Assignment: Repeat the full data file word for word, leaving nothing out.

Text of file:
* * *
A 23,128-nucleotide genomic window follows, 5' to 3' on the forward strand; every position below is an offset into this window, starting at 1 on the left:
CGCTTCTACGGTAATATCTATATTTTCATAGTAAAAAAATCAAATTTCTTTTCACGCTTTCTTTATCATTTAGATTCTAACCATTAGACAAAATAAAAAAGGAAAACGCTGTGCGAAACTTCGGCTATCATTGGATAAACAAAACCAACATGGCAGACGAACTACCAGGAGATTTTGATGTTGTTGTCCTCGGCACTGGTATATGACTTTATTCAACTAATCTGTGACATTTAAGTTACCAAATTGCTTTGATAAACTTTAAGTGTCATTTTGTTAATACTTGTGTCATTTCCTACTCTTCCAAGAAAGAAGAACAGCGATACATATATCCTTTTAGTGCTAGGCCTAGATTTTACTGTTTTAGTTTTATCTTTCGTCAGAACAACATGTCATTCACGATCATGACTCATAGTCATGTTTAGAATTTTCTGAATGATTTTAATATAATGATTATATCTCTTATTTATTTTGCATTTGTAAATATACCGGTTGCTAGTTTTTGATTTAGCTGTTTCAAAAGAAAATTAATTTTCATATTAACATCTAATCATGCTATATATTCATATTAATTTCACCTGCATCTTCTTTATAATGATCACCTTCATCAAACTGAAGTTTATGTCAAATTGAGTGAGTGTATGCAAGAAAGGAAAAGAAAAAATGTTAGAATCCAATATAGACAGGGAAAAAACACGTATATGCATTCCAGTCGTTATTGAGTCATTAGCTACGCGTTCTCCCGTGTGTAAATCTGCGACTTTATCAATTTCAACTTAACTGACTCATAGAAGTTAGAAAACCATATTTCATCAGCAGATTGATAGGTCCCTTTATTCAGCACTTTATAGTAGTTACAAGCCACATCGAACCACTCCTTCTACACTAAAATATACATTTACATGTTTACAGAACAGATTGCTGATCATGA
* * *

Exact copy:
A 23,128-nucleotide genomic window follows, 5' to 3' on the forward strand; every position below is an offset into this window, starting at 1 on the left:
CGCTTCTACGGTAATATCTATATTTTCATAGTAAAAAAATCAAATTTCTTTTCACGCTTTCTTTATCATTTAGATTCTAACCATTAGACAAAATAAAAAAGGAAAACGCTGTGCGAAACTTCGGCTATCATTGGATAAACAAAACCAACATGGCAGACGAACTACCAGGAGATTTTGATGTTGTTGTCCTCGGCACTGGTATATGACTTTATTCAACTAATCTGTGACATTTAAGTTACCAAATTGCTTTGATAAACTTTAAGTGTCATTTTGTTAATACTTGTGTCATTTCCTACTCTTCCAAGAAAGAAGAACAGCGATACATATATCCTTTTAGTGCTAGGCCTAGATTTTACTGTTTTAGTTTTATCTTTCGTCAGAACAACATGTCATTCACGATCATGACTCATAGTCATGTTTAGAATTTTCTGAATGATTTTAATATAATGATTATATCTCTTATTTATTTTGCATTTGTAAATATACCGGTTGCTAGTTTTTGATTTAGCTGTTTCAAAAGAAAATTAATTTTCATATTAACATCTAATCATGCTATATATTCATATTAATTTCACCTGCATCTTCTTTATAATGATCACCTTCATCAAACTGAAGTTTATGTCAAATTGAGTGAGTGTATGCAAGAAAGGAAAAGAAAAAATGTTAGAATCCAATATAGACAGGGAAAAAACACGTATATGCATTCCAGTCGTTATTGAGTCATTAGCTACGCGTTCTCCCGTGTGTAAATCTGCGACTTTATCAATTTCAACTTAACTGACTCATAGAAGTTAGAAAACCATATTTCATCAGCAGATTGATAGGTCCCTTTATTCAGCACTTTATAGTAGTTACAAGCCACATCGAACCACTCCTTCTACACTAAAATATACATTTACATGTTTACAGAACAGATTGCTGATCATGA